Eastern Oregon: Places to Explore

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  • Baker City

    During the 1860s gold rush, Baker City was the hub. The Big Apple, or rather, the Big Nugget. Many smaller towns dried up after the gold rush, but Baker City transformed itself into the seat of the regional... Read more

  • Burns

    Named after poet Robert Burns, this town was the unofficial capital of the 19th-century cattle empires that staked claims to these southeastern Oregon high-plateau grasslands. Today Burns is a working-class... Read more

  • Diamond

    Though it's tucked into a verdant little valley just east of Malheur National Wildlife Refuge, Diamond has an average year-round population of something like seven people. You could probably do your own... Read more

  • Enterprise

    The seat of Oregon's northeasternmost county, Enterprise is surrounded by some of the region's most rugged natural beauty. Though the town itself is pretty quiet, it's a locus for outdoor activities in... Read more

  • Frenchglen

    Frenchglen, the tiny town near the base of Steens Mountain, has no more than a handful of residents, and in the off-season offers no basic services to travelers. In other words: eat first. The only lodging... Read more

  • Halfway

    Halfway, the closest town to Hells Canyon, got its name because it was midway between the town of Pine and the gold mines of Cornucopia. The mines are long gone now, but this small, straightforward town... Read more

  • Hells Canyon

    This remote place along the Snake River is the deepest river-carved gorge in North America (7,900 feet), with many rare and endangered animal species. There are three different routes from which to view... Read more

  • Hermiston

    Watermelon, watermelon everywhere—it's even the town's official logo! Although its population is just over 15,000, Hermiston is the urban service center for nearly three times that many people in the expansive... Read more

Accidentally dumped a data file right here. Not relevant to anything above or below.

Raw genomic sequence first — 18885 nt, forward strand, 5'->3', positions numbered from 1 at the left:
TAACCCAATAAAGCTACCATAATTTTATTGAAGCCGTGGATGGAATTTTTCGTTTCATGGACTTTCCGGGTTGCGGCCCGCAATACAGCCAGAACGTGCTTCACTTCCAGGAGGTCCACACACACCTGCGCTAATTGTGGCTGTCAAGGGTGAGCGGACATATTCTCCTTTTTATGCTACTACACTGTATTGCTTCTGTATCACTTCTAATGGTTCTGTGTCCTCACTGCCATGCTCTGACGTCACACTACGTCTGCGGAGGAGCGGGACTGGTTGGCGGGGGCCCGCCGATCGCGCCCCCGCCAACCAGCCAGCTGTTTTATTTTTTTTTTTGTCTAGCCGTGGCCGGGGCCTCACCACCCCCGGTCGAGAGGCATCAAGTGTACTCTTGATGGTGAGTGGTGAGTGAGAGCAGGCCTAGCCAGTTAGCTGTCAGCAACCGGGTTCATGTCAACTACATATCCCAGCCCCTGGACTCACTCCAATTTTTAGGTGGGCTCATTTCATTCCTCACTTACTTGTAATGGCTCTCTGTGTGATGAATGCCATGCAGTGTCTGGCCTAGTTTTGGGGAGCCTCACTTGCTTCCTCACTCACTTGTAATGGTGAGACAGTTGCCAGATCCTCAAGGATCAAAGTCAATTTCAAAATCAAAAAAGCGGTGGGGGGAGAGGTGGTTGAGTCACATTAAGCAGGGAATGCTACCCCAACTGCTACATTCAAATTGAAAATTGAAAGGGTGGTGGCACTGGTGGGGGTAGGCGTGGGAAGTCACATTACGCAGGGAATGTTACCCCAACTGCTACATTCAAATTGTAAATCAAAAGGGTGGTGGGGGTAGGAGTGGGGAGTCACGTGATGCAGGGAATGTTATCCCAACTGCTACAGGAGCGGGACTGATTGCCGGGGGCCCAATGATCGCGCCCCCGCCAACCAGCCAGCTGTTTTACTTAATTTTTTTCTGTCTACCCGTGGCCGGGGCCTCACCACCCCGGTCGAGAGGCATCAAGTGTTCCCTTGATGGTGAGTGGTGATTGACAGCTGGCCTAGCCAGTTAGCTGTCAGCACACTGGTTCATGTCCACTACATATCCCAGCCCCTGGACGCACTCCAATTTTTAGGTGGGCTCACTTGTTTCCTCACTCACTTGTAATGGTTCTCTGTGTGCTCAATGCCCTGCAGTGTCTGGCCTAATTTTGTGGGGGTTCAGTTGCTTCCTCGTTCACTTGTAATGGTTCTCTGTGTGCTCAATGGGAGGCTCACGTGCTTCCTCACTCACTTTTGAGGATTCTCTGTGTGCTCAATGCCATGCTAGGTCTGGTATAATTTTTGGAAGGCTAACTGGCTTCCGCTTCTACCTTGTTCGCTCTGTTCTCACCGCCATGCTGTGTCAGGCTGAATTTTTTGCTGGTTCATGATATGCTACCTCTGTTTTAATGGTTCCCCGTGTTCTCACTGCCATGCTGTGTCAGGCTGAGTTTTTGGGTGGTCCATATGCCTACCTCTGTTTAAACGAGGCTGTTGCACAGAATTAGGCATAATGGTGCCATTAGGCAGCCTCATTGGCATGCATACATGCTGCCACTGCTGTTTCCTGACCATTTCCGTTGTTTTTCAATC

• John Day

    More than $26 million in gold was mined in the John Day area. The town was founded shortly after gold was discovered there in 1862. Yet John Day is better known to contemporaries for the plentiful outdoor... Read more

  • John Day Fossil Beds National Monument

    The geological formations that compose this peculiar monument cover hundreds of square miles and preserve a diverse record of plant and animal life spanning more than 40 million years of the Age of Mammals... Read more

  • Jordan Valley

    The canyon country of the 280-mi Owyhee River extends through parts of Nevada, Idaho, and southeast Oregon, a sparsely populated area of deep gorges that cut through the high Owyhee Plateau. Jordan Valley... Read more

  • Joseph

    The area around Wallowa Lake was the traditional home of the Nez Perce Indians—the town of Joseph is named for Chief Joseph, their famous leader. The peaks of the Wallowa Mountains, snow-covered until... Read more

  • La Grande

    La Grande started life in the late 1800s as a farming community. It grew slowly while most towns along the Blue Mountains were booming or busting in the violent throes of gold-fueled stampedes. When the... Read more

  • Lakeview

    At 4,800 feet, Lakeview is the highest town in Oregon. For years, it's been anchored by the Old Perpetual Geyser at Hunter's Hot Springs, which erupted up to 60 feet every 90 seconds. The geyser's been... Read more

  • Ontario

    At the far eastern edge of Oregon, less than 5 mi from the Idaho border, Ontario is the largest town in Malheur County. Its 11,325 residents make up more than one-third of the county's population of 31,725... Read more

  • Pendleton

    At the foot of the Blue Mountains amid waving wheat fields and cattle ranches, Pendleton is a quintessential western town with a rip-snorting history. It was originally acquired in a swap for a couple... Read more

  • Umatilla

    Umatilla is at the confluence of the Umatilla and Columbia rivers. It was founded in the mid-1800s as a trade and shipping center during the gold rush, and today is a center for fishing activities. Just... Read more

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